You can watch it here:
Back in 1990 the late Roger Ebert and Gene Siskel hosted a TV special which featured directors Steven Spielberg, George Lucas and Martin Scorsese discussing the future of movies.
Spielberg and Lucas made headlines earlier this summer by predicting the implosion of Hollywood’s current economic model, but what did they feel 23 years ago?
The answer lies in this programme – recently discovered by Cinephilia and Beyond – where they not only discuss the future of movies but also their careers and a good deal else beside, including:
- The possibility of a sequel to E.T. (1982)
- Spielberg’s interest in a Howard Hughes project
- Lucas on the Star Wars prequels
- Scorsese on Goodfellas (1990) and commercial success
- The sex scene in Don’t Look Now (1973)
- HD television
- Film preservation
You can watch the full programme here (along with the fast-forwarded ads):
A 1992 documentary about cinematographer Vittorio Storaro provides a fascinating insight into his working life.
Best known for his work with Bernardo Bertolucci, Francis Ford Coppola and Warren Beatty, he is one of the greatest of his era.
This 55 minute programme features interviews with the man himself and his collaborators, interspersed with footage of him working on several films.
Amongst other things it features him talking about:
- The qualities of magic hour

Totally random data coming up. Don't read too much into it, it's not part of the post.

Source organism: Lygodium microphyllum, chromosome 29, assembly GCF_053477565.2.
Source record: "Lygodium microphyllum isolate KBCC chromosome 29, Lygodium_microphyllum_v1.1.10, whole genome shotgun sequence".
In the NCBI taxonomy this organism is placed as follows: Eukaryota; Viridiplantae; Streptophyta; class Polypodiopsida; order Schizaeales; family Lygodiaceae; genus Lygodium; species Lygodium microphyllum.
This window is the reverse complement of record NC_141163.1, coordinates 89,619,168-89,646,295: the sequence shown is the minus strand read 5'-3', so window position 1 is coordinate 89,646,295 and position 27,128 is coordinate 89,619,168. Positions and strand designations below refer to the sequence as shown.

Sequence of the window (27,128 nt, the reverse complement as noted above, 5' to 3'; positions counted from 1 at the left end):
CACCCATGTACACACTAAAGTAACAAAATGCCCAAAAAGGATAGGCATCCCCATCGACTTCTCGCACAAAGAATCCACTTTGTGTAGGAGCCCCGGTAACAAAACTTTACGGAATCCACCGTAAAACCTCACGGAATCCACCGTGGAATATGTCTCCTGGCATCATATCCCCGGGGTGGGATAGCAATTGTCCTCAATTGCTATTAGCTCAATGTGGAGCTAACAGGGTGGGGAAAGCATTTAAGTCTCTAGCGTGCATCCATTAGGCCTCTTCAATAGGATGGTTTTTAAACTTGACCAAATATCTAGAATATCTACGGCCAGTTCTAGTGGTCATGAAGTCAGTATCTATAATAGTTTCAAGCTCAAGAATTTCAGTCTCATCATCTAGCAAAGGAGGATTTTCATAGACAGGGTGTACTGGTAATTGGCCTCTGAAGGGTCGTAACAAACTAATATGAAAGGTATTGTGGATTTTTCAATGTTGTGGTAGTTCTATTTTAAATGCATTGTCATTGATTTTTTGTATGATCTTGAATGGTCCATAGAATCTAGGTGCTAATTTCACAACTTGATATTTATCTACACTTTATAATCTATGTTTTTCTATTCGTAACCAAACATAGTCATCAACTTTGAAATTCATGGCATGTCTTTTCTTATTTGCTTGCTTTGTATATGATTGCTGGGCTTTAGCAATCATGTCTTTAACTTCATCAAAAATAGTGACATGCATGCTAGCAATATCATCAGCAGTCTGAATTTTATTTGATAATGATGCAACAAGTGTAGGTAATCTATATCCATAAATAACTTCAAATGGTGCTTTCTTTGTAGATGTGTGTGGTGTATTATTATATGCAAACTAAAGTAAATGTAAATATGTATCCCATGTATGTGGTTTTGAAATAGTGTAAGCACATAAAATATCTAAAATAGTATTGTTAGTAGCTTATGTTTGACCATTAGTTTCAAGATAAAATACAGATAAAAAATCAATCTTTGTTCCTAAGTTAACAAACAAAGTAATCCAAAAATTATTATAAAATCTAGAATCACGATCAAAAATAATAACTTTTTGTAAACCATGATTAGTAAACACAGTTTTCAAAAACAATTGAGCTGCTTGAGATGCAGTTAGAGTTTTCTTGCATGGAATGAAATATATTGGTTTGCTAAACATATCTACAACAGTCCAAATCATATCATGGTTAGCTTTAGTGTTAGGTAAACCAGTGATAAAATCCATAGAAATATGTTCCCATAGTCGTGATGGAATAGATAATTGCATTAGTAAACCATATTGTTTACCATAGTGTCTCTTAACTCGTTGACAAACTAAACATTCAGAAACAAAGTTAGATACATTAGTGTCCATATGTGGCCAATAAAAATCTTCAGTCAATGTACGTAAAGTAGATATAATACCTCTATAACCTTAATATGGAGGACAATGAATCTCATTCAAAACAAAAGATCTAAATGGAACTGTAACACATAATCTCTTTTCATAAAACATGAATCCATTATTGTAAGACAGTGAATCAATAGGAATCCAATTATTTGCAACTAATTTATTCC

- His Oscar wins
- The Conformist (1970)
- Apocalypse Now (1979)
- His theory of colour
- One from the Heart (1982)
- Dick Tracy (1990)
- The Sheltering Sky (1990)
- His use of hi-def video in 1983
- Imago Urbis (1992)
But now they have released a much longer version lasting 55 minutes with contributions from:
- Brian Cook – 1st AD
- Jan Harlan – Producer
- Christiane Kubrick – Wife of Stanley Kubrick
- Mick Mason – Camera Technician
- Ray Merrin – Post-Production Sound
- Doug Milsome – 1st AC and Second Unit Camera
- Kelvin Pike – Camera Operator
- Ron Punter – Scenic Artist
- June Randall – Continuity
- Julian Senior – Warner Bros. Publicity
They discuss many aspects of the film including the 2nd Unit footage shot in America, the different stages at Elstree, the use of Steadicam, the fire on set, and what Kubrick was like to work with.
In the first video he discusses his work on such films as The Godfather (1972), Klute (1971), Manhattan (1979) and Annie Hall (1977).
Plus, he also talks about his thoughts on editing, the importance of simplicity and ‘dump truck directing’.
In the second, he talks about Stardust Memories (1980), The Godfather II (1974), lenses, Francis Ford Coppola, All the President’s Men (1976), Interiors (1978) and The Devil’s Own (1997).